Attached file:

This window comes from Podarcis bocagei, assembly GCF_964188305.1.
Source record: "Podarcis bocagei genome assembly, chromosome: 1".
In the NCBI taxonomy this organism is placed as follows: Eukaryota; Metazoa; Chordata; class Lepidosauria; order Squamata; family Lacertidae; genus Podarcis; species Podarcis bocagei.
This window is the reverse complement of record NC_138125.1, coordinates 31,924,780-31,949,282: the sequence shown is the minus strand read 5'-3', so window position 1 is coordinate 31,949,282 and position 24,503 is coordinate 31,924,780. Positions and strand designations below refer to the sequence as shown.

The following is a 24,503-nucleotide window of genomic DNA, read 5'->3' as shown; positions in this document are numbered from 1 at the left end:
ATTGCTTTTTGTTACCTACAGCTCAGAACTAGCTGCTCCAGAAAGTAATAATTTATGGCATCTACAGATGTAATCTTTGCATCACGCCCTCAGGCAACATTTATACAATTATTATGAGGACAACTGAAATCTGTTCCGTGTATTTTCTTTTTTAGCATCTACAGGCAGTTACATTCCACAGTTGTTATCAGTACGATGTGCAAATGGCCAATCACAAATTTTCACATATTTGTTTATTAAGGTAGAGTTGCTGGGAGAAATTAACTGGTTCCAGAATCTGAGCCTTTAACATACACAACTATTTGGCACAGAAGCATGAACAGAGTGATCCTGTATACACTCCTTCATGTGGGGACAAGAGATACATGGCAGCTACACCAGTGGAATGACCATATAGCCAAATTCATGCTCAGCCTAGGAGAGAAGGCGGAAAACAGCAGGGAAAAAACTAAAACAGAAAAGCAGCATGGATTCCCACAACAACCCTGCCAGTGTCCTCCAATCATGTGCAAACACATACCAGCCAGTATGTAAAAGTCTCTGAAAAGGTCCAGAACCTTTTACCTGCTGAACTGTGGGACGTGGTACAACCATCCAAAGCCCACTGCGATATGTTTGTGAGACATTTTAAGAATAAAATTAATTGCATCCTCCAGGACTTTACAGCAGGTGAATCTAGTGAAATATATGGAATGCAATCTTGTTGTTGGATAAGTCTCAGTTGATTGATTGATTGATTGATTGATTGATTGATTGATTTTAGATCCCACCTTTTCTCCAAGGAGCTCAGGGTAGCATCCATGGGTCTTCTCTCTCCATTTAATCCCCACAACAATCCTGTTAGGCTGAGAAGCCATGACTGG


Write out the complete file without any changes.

This window comes from Podarcis bocagei, assembly GCF_964188305.1.
Source record: "Podarcis bocagei genome assembly, chromosome: 1".
In the NCBI taxonomy this organism is placed as follows: Eukaryota; Metazoa; Chordata; class Lepidosauria; order Squamata; family Lacertidae; genus Podarcis; species Podarcis bocagei.
This window is the reverse complement of record NC_138125.1, coordinates 31,924,780-31,949,282: the sequence shown is the minus strand read 5'-3', so window position 1 is coordinate 31,949,282 and position 24,503 is coordinate 31,924,780. Positions and strand designations below refer to the sequence as shown.

The following is a 24,503-nucleotide window of genomic DNA, read 5'->3' as shown; positions in this document are numbered from 1 at the left end:
ATTGCTTTTTGTTACCTACAGCTCAGAACTAGCTGCTCCAGAAAGTAATAATTTATGGCATCTACAGATGTAATCTTTGCATCACGCCCTCAGGCAACATTTATACAATTATTATGAGGACAACTGAAATCTGTTCCGTGTATTTTCTTTTTTAGCATCTACAGGCAGTTACATTCCACAGTTGTTATCAGTACGATGTGCAAATGGCCAATCACAAATTTTCACATATTTGTTTATTAAGGTAGAGTTGCTGGGAGAAATTAACTGGTTCCAGAATCTGAGCCTTTAACATACACAACTATTTGGCACAGAAGCATGAACAGAGTGATCCTGTATACACTCCTTCATGTGGGGACAAGAGATACATGGCAGCTACACCAGTGGAATGACCATATAGCCAAATTCATGCTCAGCCTAGGAGAGAAGGCGGAAAACAGCAGGGAAAAAACTAAAACAGAAAAGCAGCATGGATTCCCACAACAACCCTGCCAGTGTCCTCCAATCATGTGCAAACACATACCAGCCAGTATGTAAAAGTCTCTGAAAAGGTCCAGAACCTTTTACCTGCTGAACTGTGGGACGTGGTACAACCATCCAAAGCCCACTGCGATATGTTTGTGAGACATTTTAAGAATAAAATTAATTGCATCCTCCAGGACTTTACAGCAGGTGAATCTAGTGAAATATATGGAATGCAATCTTGTTGTTGGATAAGTCTCAGTTGATTGATTGATTGATTGATTGATTGATTGATTGATTTTAGATCCCACCTTTTCTCCAAGGAGCTCAGGGTAGCATCCATGGGTCTTCTCTCTCCATTTAATCCCCACAACAATCCTGTTAGGCTGAGAAGCCATGACTGG